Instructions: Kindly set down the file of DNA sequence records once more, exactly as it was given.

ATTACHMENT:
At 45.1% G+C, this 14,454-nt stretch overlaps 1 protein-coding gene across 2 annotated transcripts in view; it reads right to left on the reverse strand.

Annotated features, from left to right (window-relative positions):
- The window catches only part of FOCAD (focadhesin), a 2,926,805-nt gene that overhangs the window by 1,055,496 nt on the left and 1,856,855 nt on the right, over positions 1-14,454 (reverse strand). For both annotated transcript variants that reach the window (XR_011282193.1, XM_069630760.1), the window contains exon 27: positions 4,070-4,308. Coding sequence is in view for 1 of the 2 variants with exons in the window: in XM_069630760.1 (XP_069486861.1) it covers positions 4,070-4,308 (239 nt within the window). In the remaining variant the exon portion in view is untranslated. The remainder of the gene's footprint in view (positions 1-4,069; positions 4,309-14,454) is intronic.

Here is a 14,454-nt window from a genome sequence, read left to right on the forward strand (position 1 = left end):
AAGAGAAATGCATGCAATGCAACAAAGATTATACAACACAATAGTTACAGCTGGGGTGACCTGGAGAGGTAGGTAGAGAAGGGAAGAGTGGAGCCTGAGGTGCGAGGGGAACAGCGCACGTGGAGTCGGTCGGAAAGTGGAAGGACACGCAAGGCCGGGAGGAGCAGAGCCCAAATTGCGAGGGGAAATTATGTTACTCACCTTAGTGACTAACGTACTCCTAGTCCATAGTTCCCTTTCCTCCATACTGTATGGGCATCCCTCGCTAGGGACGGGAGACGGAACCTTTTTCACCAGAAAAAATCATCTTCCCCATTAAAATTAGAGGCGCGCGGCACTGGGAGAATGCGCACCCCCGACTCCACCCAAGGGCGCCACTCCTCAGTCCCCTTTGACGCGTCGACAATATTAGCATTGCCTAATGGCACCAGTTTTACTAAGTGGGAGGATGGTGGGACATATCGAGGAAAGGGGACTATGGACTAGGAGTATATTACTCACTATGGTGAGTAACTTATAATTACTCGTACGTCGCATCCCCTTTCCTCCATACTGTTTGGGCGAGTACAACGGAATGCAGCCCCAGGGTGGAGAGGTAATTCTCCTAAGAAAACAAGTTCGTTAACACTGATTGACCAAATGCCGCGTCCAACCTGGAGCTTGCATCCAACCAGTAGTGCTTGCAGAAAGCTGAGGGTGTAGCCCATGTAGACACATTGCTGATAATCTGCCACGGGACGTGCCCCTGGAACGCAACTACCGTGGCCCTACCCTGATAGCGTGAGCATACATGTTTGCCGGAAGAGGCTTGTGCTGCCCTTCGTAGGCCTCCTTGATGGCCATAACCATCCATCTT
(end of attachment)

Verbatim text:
At 45.1% G+C, this 14,454-nt stretch overlaps 1 protein-coding gene across 2 annotated transcripts in view; it reads right to left on the reverse strand.

Annotated features, from left to right (window-relative positions):
- The window catches only part of FOCAD (focadhesin), a 2,926,805-nt gene that overhangs the window by 1,055,496 nt on the left and 1,856,855 nt on the right, over positions 1-14,454 (reverse strand). For both annotated transcript variants that reach the window (XR_011282193.1, XM_069630760.1), the window contains exon 27: positions 4,070-4,308. Coding sequence is in view for 1 of the 2 variants with exons in the window: in XM_069630760.1 (XP_069486861.1) it covers positions 4,070-4,308 (239 nt within the window). In the remaining variant the exon portion in view is untranslated. The remainder of the gene's footprint in view (positions 1-4,069; positions 4,309-14,454) is intronic.

Here is a 14,454-nt window from a genome sequence, read left to right on the forward strand (position 1 = left end):
AAGAGAAATGCATGCAATGCAACAAAGATTATACAACACAATAGTTACAGCTGGGGTGACCTGGAGAGGTAGGTAGAGAAGGGAAGAGTGGAGCCTGAGGTGCGAGGGGAACAGCGCACGTGGAGTCGGTCGGAAAGTGGAAGGACACGCAAGGCCGGGAGGAGCAGAGCCCAAATTGCGAGGGGAAATTATGTTACTCACCTTAGTGACTAACGTACTCCTAGTCCATAGTTCCCTTTCCTCCATACTGTATGGGCATCCCTCGCTAGGGACGGGAGACGGAACCTTTTTCACCAGAAAAAATCATCTTCCCCATTAAAATTAGAGGCGCGCGGCACTGGGAGAATGCGCACCCCCGACTCCACCCAAGGGCGCCACTCCTCAGTCCCCTTTGACGCGTCGACAATATTAGCATTGCCTAATGGCACCAGTTTTACTAAGTGGGAGGATGGTGGGACATATCGAGGAAAGGGGACTATGGACTAGGAGTATATTACTCACTATGGTGAGTAACTTATAATTACTCGTACGTCGCATCCCCTTTCCTCCATACTGTTTGGGCGAGTACAACGGAATGCAGCCCCAGGGTGGAGAGGTAATTCTCCTAAGAAAACAAGTTCGTTAACACTGATTGACCAAATGCCGCGTCCAACCTGGAGCTTGCATCCAACCAGTAGTGCTTGCAGAAAGCTGAGGGTGTAGCCCATGTAGACACATTGCTGATAATCTGCCACGGGACGTGCCCCTGGAACGCAACTACCGTGGCCCTACCCTGATAGCGTGAGCATACATGTTTGCCGGAAGAGGCTTGTGCTGCCCTTCGTAGGCCTCCTTGATGGCCATAACCATCCATCTT